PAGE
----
Dropsy is essentially a symptom and not a specific disease, and ought not to be confounded with inflammatory exudations of a serous character. The transudation is a mere filtrate from the blood produced by increased intravascular pressure, of local or general origin, and occur-ring through the walls of the capillaries or smaller venules. Its specific gravity varies from 1 -008 to 1-014; it is alkaline, occasionally neutral, very rarely feebly acid; it is not the liquor sanguinis, but merely water holding in solution a varying proportion of the constituents of the blood serum, chiefly the saline constituents, and of these notably the chloride of sodium, occasionally urea, sometimes cholestrine, always more or less albumen, and a proportionate amount of fibrogenous matter. It may be colourless, greenish or reddish from the presence of blood pigment, or yellowish from the presence of bile pigment; transparent, or opalescent, or milky from the presence of fatty matter derived from the chyle. The membrane from which the dropsical fluid escapes is healthy, or at least not inflamed, and only somewhat sodden by long contact with the fluid— the morbid condition on which the transudation depends lying elsewhere. The occurrence of dropsy is favoured by a watery condition of the blood due to imperfect nutrition, the pre-occurrence of acute disease, or the long continuance of exhausting discharges, as of albumen in Bright's disease, <fcc. This watery condition of the blood not only pre-disposes to dropsy, but also lends active aid in producing it by enfeebling the heart and thus disturbing the relations of the intravascular pressure. The active agents in the production of dropsy are whatever increases the intravenous blood pressure locally or generally. Obstruction to the centripetal venous current by thrombosis of the veins, by the pressure of hyperplasic connective tissue, as in hepatic cirrhosis, by the pressure of tumours either pathological, as aneurisms, cancerous or tubercular masses, or physiological, as a gravid uterus or a mass of faeces, or by the mere weight of the body in certain positions, as the sedentary, are efficient causes in the production of local dropsies. These are also more rarely brought about by thrombosis, or compression of the lymphatics, or of the thoracic duct, and this partly directly and partly indirectly by acting on the venous blood stream. The active agents in the production of general dropsy are diseases of the heart, the lungs, and the kidneys. The natural tendency of all diseases of the heart is to transfer the blood pressure from the arteries to the veins, and, so soon as this has reached a sufficient degree, dropsy in the form of local cedema commences to appear at whatever may be the most depending part of the body—the instep and ankle in the upright position, the lower part of the back or the lungs if the patient be in bed—and this tends gradually to increase till all the cavities of the body are invaded by the serous accumulation. The diseases of the lungs which produce dropsy are those which obstruct the passage of the blood through them, such as emphysema and bronchitis, and thus act precisely like disease of the heart in transferring the blood pressure from the arteries to the veins, inducing dropsy in exactly a similar manner. The diseases of the kidney which give rise to dropsy are those in which there is more or less obstruction to the secretion of the watery and saline con-stituents of the urine, accompanied by a more or less free escape of albumen ; these are the acute congestive form of nephritis following scarlet fever, the inflammatory or intratubular form of chronic Bright's disease, and the final stage of amyloid degeneration. In the two former the dropsy is often very considerable, and in the absence of cardiac disease will be found to appear first about the loose cellular tissue surrounding the eyes, where the vessels, turgid with watery blood, have less efficient support. Dropsy, though often a terminal and always a serious symptom, is yet one which much can be done to ameliorate and in many cases to remove, and this is particularly the case in many local dropsies and in those of cardiac origin. Lung, kidney, and hepatic dropsies are less amenable to treatment; yet one case of ascites is on record in which a perfect recovery took place after the woman had been tapped 133 times, and nearly 400 gallons of fluid removed. Diuretics and purgatives are the remedies chiefly employed ; but in certain cases diaphoretics and especially the use of a hot air bath are very effectual, and in a large number paracentesis or tapping is either indispensable, or at all events much expedites the cure.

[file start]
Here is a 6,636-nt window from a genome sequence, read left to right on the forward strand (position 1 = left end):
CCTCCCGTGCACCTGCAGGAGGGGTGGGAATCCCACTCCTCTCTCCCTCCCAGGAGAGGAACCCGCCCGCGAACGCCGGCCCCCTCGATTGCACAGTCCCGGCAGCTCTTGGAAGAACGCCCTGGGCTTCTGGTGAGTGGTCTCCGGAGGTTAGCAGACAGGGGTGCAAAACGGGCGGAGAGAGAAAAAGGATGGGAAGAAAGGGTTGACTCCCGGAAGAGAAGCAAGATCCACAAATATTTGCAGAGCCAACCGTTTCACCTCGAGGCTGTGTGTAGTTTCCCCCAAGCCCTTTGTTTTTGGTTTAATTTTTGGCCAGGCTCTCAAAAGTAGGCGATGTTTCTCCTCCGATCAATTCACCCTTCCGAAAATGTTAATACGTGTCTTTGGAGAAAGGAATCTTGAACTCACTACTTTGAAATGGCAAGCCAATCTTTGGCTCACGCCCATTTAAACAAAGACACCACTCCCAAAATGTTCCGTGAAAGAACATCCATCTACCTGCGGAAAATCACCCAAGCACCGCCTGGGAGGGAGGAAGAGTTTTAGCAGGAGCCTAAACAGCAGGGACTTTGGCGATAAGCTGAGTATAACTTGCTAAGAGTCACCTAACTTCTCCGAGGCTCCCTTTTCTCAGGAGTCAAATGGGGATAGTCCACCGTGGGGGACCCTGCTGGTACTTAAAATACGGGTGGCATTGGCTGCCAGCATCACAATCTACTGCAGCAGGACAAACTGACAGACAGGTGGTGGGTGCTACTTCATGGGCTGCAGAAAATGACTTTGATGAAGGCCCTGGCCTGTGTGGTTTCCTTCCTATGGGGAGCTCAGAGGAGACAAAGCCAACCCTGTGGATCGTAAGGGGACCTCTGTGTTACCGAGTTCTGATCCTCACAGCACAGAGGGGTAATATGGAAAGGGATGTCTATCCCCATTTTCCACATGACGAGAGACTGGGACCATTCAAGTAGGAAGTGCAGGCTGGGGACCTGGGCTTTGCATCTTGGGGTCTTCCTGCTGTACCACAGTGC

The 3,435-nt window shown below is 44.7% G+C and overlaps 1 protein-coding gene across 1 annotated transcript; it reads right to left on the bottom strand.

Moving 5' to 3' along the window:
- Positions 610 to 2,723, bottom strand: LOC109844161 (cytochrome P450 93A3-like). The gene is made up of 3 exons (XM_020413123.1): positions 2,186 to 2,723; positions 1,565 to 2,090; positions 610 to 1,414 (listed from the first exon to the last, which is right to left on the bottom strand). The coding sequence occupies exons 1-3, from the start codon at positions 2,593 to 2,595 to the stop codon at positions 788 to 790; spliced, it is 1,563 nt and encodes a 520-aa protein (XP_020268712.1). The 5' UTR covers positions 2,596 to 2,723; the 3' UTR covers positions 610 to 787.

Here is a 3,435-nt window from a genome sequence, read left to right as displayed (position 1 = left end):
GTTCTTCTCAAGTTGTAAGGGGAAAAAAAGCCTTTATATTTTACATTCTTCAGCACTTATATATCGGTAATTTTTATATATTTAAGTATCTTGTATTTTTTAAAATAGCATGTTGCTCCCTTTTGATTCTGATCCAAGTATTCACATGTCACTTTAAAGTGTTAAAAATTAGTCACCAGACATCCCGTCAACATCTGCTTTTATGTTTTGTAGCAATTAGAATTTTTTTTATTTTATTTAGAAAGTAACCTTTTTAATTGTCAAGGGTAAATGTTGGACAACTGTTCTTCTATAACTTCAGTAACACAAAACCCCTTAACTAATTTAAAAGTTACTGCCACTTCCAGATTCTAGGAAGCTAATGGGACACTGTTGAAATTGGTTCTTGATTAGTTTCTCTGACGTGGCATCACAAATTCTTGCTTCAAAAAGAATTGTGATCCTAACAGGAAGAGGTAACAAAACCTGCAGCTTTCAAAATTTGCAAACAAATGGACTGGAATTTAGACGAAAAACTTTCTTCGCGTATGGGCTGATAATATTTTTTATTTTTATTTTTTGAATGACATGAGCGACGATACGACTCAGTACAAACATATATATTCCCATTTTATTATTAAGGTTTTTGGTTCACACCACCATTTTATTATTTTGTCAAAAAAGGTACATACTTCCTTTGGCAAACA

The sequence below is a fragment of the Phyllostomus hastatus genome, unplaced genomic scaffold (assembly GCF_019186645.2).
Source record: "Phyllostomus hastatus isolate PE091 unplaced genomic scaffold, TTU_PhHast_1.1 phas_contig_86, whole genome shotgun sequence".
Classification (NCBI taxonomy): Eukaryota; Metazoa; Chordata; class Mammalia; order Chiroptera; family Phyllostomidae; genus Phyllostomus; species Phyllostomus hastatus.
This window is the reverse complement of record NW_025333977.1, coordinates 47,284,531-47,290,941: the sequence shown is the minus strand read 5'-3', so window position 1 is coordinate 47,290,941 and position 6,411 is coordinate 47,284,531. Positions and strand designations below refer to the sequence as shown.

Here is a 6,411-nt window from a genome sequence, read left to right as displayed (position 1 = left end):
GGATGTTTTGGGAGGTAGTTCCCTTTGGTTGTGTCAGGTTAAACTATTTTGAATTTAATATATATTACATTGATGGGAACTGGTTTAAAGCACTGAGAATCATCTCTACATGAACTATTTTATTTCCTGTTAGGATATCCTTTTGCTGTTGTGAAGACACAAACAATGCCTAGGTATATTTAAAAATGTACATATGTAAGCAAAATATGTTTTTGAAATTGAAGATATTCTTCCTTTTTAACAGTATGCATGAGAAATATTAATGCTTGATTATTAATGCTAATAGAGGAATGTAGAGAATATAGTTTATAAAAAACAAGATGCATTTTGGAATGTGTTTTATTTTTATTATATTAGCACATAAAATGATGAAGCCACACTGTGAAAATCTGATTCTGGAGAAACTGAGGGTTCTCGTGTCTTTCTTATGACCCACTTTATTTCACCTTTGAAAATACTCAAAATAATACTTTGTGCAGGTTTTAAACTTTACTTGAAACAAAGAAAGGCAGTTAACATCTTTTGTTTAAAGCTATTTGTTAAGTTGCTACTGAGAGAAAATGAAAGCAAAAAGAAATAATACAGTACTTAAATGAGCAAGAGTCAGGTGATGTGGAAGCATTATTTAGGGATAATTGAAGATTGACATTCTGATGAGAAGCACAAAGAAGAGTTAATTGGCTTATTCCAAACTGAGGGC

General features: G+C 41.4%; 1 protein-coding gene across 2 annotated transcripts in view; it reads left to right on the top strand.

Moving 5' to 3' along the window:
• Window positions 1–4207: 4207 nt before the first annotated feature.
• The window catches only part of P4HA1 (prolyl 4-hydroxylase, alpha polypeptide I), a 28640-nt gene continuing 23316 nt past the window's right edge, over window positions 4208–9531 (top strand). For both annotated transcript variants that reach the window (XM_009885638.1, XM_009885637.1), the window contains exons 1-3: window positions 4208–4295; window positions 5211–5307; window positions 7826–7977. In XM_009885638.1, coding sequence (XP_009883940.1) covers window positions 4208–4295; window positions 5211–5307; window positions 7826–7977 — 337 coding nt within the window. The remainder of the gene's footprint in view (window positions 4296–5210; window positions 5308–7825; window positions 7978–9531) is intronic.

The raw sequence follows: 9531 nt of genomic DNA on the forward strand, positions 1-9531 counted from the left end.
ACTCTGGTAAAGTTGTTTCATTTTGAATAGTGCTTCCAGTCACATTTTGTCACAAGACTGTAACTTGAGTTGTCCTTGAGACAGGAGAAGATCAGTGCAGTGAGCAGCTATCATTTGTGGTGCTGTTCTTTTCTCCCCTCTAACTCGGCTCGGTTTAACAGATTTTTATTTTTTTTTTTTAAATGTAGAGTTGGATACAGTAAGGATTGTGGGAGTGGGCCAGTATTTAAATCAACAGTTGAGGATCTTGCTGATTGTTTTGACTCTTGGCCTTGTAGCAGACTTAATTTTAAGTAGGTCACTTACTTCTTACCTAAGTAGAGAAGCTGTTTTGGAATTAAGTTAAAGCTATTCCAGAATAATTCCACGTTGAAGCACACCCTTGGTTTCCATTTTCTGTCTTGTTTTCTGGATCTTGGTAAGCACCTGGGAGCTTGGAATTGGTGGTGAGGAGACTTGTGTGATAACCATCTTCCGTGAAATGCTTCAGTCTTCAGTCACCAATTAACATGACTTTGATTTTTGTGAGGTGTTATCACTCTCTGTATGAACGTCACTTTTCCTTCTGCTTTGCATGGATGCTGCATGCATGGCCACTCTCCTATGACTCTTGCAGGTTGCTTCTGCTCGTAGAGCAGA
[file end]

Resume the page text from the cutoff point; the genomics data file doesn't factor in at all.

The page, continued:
It may be well to mention that there are certain affec- tions which may be termed spurious dropsies, such as ovarian dropsy, which is only a cystic disease of the ovary; hydrometria, dropsy of the uterus, due to inflammatory occlu- sion of the os uteri; hydronephrosis, dropsy of the kidney, due to obstruction of the ureter, and subsequent distention of these organs by serous accumulations; other hollow organs may also be similarly affected. (G. W. B.)